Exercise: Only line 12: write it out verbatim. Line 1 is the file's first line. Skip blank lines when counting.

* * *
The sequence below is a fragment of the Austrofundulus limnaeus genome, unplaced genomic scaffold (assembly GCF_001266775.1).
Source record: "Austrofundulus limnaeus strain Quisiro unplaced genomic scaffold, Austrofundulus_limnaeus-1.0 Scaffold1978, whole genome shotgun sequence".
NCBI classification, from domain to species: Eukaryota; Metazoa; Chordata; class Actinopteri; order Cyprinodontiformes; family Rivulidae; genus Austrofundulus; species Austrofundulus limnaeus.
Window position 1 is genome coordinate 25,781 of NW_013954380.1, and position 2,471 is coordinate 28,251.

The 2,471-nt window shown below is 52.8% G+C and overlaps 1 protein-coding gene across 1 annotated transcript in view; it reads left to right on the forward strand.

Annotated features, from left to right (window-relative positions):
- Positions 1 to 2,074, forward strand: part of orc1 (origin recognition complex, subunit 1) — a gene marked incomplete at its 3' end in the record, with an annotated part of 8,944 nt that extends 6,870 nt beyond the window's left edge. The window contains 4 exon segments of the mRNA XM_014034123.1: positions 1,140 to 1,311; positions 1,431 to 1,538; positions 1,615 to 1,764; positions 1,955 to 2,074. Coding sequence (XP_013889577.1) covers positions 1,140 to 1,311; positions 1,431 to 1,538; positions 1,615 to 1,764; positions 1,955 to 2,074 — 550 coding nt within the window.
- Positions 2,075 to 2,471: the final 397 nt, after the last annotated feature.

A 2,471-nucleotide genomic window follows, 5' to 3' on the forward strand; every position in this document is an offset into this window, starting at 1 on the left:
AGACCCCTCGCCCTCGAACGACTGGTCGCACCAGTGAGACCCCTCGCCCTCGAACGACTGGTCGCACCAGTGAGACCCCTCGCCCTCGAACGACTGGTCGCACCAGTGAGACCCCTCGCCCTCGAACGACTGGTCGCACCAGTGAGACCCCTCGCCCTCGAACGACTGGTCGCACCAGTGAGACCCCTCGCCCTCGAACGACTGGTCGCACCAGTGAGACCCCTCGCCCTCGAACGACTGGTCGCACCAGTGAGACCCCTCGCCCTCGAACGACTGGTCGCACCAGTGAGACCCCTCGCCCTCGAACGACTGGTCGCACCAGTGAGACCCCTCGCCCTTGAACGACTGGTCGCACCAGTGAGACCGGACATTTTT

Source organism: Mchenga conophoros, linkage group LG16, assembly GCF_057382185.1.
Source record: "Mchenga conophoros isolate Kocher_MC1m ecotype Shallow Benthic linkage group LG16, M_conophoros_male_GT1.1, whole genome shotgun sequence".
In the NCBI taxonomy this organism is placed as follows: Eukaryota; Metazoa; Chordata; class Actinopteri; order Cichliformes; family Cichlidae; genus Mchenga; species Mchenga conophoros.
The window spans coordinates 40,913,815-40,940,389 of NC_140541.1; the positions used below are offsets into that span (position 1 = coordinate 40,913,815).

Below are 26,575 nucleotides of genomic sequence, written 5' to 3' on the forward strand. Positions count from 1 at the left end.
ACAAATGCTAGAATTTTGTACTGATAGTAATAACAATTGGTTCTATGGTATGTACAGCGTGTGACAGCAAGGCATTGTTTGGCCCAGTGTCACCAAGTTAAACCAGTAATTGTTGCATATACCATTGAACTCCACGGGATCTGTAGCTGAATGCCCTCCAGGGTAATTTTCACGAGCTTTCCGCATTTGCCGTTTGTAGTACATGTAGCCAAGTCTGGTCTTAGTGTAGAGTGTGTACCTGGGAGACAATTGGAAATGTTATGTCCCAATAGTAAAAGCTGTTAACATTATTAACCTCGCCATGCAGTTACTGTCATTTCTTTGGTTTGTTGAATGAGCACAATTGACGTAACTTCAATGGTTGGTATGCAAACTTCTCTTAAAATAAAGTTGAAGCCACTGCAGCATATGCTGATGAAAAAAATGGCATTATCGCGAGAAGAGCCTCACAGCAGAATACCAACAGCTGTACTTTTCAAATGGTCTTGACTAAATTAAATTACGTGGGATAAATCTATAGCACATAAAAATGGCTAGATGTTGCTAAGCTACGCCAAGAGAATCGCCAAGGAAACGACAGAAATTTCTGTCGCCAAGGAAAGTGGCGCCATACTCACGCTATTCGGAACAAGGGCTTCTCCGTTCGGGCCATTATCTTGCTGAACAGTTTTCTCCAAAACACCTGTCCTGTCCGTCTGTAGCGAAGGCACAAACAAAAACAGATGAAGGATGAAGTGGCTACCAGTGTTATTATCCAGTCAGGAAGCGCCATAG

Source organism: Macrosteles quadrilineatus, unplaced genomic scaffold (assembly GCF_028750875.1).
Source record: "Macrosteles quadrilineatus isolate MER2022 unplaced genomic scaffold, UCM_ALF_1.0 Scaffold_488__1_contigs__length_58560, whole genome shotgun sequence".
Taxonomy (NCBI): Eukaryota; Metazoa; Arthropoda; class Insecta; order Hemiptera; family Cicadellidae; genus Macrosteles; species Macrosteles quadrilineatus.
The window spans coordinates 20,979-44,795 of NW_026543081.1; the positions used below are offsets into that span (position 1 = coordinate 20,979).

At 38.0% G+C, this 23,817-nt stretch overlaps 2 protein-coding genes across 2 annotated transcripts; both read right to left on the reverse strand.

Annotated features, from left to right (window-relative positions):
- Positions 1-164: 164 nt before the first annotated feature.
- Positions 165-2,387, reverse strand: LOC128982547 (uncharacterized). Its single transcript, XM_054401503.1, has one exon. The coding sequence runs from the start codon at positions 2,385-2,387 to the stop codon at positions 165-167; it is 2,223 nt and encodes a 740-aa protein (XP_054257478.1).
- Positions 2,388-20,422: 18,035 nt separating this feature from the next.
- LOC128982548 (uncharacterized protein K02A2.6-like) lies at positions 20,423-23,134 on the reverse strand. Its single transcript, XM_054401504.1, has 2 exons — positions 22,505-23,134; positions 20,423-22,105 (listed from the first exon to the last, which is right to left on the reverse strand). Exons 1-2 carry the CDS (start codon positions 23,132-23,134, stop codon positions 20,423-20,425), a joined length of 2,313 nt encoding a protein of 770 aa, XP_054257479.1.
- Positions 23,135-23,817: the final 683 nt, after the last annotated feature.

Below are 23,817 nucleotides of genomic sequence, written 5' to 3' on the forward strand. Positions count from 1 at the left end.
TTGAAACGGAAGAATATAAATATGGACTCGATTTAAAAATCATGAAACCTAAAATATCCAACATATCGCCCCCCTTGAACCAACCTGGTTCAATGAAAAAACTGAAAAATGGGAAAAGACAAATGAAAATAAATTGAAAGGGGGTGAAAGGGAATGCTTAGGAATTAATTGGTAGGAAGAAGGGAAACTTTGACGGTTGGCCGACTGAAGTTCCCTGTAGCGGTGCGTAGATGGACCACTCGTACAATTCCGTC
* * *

Source record: "Mchenga conophoros isolate Kocher_MC1m ecotype Shallow Benthic linkage group LG16, M_conophoros_male_GT1.1, whole genome shotgun sequence".